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Affirmative action: Miami’s ‘holistic approach’ to admissions

A recent federal district court upheld affirmative action — a decision that is being appealed — which could affect Miami University’s admission’s policies. 

This month, a federal district court ruled in favor of Harvard University’s race-conscious admissions process. Some Asian students felt that Harvard’s admissions process was discriminatory toward them and argued that race should not be a factor in admissions. If this case goes to the Supreme Court, there is a chance that affirmative action could be overturned. 

Affirmative action is a set of laws, policies and guidelines which focus on access to education and employment, giving special considerations to groups that have historically been discriminated against and excluded, according to CNN. 

Traditionally, affirmative action focuses on granting opportunities to women and racial minorities.

But on Miami’s application, race and ethnicity isn’t a required field. 

Miami’s admissions office claims to take a more holistic approach

Brent Shock, associate vice president of student enrollment services, says that in contrast to having a minimum GPA or standardized test scores to be considered for admission, Miami looks at all aspects of the application: essay section, test scores, GPA and diversity, as indicated by various aspects of the application.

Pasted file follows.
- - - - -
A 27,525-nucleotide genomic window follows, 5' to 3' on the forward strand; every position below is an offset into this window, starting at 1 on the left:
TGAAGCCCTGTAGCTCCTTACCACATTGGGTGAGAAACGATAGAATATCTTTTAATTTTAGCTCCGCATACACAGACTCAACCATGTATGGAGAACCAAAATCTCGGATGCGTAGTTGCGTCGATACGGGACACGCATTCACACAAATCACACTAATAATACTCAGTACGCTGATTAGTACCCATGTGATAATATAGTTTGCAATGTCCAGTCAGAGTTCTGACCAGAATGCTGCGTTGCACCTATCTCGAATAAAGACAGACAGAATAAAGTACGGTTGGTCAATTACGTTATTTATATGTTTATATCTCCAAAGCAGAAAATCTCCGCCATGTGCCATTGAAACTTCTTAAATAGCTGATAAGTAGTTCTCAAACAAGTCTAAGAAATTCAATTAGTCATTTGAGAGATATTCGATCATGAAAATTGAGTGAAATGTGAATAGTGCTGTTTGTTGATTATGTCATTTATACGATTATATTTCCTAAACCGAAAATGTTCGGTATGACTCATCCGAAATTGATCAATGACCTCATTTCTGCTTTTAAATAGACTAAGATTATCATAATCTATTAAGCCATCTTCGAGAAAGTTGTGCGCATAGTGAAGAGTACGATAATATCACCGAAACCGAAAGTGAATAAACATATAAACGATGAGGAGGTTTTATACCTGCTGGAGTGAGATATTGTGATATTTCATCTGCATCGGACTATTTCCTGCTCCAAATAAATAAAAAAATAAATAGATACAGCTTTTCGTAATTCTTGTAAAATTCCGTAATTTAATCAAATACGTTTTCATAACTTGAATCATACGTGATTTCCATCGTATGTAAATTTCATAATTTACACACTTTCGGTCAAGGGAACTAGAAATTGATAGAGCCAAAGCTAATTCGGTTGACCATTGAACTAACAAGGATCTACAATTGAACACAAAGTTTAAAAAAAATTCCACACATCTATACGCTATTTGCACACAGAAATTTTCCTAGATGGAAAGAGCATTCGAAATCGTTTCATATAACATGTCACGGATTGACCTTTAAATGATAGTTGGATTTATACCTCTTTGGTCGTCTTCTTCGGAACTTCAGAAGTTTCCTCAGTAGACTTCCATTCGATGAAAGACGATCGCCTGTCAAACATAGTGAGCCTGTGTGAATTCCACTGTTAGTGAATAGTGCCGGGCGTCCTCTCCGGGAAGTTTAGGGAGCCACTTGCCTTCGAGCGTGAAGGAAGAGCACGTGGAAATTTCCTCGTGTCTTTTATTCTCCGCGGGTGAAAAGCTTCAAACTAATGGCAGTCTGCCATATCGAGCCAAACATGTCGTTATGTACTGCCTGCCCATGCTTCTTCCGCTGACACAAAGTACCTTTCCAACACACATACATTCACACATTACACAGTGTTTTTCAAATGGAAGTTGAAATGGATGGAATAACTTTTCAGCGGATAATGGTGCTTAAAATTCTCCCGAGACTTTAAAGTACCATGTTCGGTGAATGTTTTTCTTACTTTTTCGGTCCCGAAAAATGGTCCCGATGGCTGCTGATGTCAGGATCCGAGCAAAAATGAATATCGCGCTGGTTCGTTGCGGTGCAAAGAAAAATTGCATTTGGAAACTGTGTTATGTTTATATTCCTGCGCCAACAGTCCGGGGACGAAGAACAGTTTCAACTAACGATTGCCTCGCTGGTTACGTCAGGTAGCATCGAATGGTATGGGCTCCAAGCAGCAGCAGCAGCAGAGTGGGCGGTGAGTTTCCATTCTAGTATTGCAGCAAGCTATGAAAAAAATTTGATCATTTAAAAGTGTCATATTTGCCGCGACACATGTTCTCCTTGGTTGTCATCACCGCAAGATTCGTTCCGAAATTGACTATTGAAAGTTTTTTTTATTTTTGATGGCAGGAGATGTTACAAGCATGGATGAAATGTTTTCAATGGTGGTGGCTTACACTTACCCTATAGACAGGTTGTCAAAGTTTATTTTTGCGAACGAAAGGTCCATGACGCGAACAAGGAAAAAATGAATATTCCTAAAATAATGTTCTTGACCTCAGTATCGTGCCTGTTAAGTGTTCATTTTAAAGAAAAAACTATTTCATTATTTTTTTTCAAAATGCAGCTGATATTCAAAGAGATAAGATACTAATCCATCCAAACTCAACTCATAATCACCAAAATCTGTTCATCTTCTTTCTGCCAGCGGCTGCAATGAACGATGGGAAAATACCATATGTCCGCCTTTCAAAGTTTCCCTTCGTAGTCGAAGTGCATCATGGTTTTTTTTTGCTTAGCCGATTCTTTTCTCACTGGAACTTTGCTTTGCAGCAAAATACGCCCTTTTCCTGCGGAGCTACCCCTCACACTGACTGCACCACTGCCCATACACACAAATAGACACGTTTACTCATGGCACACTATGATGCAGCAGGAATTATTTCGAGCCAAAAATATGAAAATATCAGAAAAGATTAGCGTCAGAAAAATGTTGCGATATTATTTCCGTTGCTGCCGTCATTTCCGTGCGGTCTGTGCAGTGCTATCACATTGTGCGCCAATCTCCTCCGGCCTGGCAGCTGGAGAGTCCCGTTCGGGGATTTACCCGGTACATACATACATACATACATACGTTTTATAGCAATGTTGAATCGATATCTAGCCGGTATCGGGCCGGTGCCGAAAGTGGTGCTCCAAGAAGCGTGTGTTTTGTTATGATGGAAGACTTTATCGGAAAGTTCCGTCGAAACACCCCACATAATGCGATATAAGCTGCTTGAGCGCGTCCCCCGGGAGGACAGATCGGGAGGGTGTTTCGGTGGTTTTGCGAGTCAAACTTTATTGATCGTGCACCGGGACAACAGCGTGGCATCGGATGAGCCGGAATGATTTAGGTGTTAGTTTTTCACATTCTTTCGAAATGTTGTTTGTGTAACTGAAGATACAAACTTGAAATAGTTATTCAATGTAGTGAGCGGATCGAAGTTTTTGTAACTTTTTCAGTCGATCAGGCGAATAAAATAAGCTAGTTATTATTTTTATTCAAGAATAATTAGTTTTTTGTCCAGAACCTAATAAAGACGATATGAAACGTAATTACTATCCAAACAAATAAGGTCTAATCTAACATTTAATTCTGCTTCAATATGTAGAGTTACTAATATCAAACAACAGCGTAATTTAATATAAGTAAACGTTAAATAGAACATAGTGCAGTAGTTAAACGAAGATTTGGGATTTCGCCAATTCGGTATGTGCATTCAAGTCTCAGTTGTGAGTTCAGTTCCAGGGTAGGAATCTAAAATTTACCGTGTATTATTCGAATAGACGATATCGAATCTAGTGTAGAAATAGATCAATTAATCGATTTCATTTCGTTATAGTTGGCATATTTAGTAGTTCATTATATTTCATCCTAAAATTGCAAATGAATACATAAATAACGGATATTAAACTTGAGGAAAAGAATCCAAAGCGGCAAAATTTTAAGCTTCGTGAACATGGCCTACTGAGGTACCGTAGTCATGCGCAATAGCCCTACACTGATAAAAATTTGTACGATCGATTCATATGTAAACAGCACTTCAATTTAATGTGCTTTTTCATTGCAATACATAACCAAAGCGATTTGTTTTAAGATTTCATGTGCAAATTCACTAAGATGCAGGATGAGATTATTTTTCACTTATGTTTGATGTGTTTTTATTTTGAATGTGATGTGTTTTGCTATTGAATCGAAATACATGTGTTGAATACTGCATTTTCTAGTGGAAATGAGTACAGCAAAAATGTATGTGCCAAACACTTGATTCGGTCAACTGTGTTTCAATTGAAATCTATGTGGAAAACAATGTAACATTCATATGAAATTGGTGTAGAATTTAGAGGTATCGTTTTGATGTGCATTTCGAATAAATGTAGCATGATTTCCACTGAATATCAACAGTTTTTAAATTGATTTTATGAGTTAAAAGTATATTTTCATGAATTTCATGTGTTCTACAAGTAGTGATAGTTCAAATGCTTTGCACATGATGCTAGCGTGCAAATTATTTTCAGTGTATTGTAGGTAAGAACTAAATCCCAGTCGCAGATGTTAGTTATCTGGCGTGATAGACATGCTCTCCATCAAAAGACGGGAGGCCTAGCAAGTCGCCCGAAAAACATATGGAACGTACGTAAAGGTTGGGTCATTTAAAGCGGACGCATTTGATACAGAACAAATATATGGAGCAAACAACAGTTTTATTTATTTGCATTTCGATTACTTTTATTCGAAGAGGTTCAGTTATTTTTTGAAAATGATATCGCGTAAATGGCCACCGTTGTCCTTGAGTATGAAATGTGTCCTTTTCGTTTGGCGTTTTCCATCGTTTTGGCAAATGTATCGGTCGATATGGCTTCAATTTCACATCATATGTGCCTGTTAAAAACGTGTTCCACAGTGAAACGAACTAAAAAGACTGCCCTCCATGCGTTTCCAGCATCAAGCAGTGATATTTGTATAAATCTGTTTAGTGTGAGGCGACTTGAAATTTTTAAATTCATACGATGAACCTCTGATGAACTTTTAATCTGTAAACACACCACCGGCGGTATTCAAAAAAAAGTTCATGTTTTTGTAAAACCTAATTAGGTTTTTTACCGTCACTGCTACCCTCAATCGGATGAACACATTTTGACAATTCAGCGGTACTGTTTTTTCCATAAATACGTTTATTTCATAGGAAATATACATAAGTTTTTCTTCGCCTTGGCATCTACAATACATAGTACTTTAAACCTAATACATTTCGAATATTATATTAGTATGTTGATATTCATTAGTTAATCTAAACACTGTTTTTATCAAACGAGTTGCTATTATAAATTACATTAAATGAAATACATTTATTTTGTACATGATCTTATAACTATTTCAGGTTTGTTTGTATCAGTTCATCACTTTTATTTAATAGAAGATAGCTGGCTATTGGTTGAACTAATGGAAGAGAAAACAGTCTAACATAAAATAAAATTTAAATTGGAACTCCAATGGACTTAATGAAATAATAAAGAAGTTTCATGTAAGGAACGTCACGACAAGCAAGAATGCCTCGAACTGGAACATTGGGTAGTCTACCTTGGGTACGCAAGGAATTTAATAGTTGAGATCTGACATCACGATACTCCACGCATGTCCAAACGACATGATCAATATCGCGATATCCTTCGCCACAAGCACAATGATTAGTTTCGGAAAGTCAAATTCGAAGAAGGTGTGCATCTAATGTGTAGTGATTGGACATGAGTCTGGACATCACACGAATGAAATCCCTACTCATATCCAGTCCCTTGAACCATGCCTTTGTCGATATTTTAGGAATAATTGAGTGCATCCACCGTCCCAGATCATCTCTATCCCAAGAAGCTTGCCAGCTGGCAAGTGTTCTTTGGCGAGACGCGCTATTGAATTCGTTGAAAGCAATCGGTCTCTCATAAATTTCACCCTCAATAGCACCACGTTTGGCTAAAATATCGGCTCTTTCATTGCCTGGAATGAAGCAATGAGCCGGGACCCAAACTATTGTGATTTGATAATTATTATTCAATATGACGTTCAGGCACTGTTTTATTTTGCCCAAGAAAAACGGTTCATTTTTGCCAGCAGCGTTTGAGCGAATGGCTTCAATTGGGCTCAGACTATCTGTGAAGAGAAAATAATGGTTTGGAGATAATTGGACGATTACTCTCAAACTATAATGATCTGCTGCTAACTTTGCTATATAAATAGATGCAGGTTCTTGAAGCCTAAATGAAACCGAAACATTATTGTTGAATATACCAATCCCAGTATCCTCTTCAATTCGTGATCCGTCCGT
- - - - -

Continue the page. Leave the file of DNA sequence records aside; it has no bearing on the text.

In 2018 on Miami’s Oxford campus, about 71 percent of undergraduate students were white/unknown, 5 percent were Hispanic/Latinx, 3.5 percent were multi-racial, 3 percent were black/African American, 2 percent were Asian and less than 1 percent were other racial minorities. 

Shock said diversity, broadly defined, means taking into account anything related to geographic location, ethnicity, socio-economic background and religion. This also includes attributes such as first-generation status and students who have a proven history with being interested in diversity. Students can show interest in diversity by joining organizations that promote or focus on diversity.

Miami still uses race in admissions decisions, but it is considered alongside other factors.

“There’s not one thing that is not more important than the other … It’s not just race; it’s not just one thing,” Shock said. “It’s a very comprehensive review of the entire application.” 

A common argument for affirmative action is that it’s necessary for racial and gender diversity in education and employment. 

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On the other hand, critics say it’s unfair toward people who are not considered minorities and “encourages” reverse discrimination.

Sophomore psychology major Jaslyn Davis-Johnson thinks it’s important to include race in admissions decisions. 

“What I’m bringing to your campus includes my race,” Davis-Johnson said. “If you don’t look at that, you’re not looking at all of me.”

There is also a concern that affirmative action simply adds a quota for minority students without working toward true inclusivity. 

“I see more efforts toward inclusion than diversity at Miami,” senior political science major Christyna Thompson said. 

Thompson said affirmative action may lead to an increase in diversity, but that a numbers-based approach is not good enough. She said that the university has to develop a more creative approach to attain diversity as well as inclusion.

“I think that we’re on the right track, and the intention is there,” Thompson said. “We’re being inclusive, but where’s the diversity?”